Wild at heart . . . A juvenile kingfisher photographed at Hoopers Inlet on the Otago Peninsula after having just caught a crab. Three juvenile kingfishers like this one were released at Tutaepatu Lagoon last Friday. PHOTO: CRAIG MCKENZIE


Three orphaned kingfisher (kotare) chicks have been released at Tuhaitra Coastal Park at Woodend Beach.

The chicks were taken to Tutaepatu Lagoon last Friday and released by Jackie Stevenson, of Bird Rescue Christchurch, after being found abandoned at an Ashburton farm.

The chicks were rescued by a farmer after the tree in which they were nesting was felled by a bulldozer. He took them to his neighbour, farmer and conservationist Russell Langdon.

Russell farms cattle at his Westerfield property, where he has also established a 10-hectare wetland and wildlife conservation area called Riverbridge.

Freedom . . . .Jackie Stevenson releases the three young kingfishers PHOTO: SUPPLIED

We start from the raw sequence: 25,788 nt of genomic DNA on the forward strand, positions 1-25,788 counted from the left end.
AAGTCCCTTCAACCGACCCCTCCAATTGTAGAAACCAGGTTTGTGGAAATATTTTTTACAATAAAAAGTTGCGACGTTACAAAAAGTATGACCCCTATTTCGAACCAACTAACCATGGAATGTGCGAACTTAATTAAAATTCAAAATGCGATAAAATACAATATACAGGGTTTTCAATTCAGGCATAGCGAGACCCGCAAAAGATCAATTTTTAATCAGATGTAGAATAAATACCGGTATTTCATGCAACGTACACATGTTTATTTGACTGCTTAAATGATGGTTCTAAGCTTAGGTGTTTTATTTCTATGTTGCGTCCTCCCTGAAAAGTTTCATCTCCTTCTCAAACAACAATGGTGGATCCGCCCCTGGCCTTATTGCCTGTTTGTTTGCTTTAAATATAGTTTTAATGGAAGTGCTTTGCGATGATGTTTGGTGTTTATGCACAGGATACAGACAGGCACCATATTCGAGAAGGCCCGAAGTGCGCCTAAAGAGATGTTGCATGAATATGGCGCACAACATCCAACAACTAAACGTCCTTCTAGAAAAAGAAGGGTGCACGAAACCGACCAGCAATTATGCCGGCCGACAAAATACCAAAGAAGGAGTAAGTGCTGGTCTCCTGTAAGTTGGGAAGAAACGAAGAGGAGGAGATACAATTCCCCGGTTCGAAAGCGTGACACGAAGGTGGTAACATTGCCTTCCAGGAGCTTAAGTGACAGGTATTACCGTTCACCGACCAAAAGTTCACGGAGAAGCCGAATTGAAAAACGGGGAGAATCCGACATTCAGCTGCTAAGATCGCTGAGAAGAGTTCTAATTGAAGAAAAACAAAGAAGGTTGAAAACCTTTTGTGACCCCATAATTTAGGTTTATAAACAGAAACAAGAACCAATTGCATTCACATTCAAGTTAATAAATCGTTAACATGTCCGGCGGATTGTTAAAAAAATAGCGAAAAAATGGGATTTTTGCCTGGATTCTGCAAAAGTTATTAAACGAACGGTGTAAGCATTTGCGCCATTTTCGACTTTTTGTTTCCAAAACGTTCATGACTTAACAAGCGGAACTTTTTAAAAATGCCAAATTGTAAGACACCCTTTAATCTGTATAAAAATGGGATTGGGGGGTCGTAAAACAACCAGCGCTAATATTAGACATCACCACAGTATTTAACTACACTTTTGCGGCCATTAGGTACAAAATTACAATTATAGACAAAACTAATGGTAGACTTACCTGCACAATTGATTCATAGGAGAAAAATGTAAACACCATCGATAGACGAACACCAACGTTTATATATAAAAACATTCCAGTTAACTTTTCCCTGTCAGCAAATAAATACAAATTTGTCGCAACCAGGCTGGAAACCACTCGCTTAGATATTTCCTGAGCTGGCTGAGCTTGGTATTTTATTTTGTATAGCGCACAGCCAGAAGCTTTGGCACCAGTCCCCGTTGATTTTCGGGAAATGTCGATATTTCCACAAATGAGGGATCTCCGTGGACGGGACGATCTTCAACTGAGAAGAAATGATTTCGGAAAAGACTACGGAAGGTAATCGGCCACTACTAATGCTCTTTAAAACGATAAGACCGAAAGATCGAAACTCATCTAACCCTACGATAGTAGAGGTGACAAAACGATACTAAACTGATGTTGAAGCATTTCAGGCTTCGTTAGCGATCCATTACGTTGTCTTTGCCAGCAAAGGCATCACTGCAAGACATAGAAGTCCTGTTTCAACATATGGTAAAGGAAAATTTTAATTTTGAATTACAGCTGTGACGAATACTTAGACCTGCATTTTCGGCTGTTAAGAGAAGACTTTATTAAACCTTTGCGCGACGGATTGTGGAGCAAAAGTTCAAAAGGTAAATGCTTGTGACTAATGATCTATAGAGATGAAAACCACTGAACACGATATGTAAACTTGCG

He spent two weeks caring for the chicks, feeding them every two to three hours, before contacting Jackie for help. She agreed to look after them until they were ready for release.

It was initially planned to release the chicks at Riverbridge and Russell is disappointed that has not happened. However, Jackie said it was decided to let the chicks go to Tuhaitara Coastal Park because it was a shorter journey for them from Christchurch.

“Travelling long distance in a car, even with the air-conditioning on in the extremely hot weather we have been having, is too tough on them,” she said.

Park general manager Greg Byrnes said the area was a great place to release the chicks because it was predator-free and already had a good kingfisher population.

The New Zealand kingfisher is one of the country’s best-known native birds. It has a non-threatened conservation status.Sport mediaNike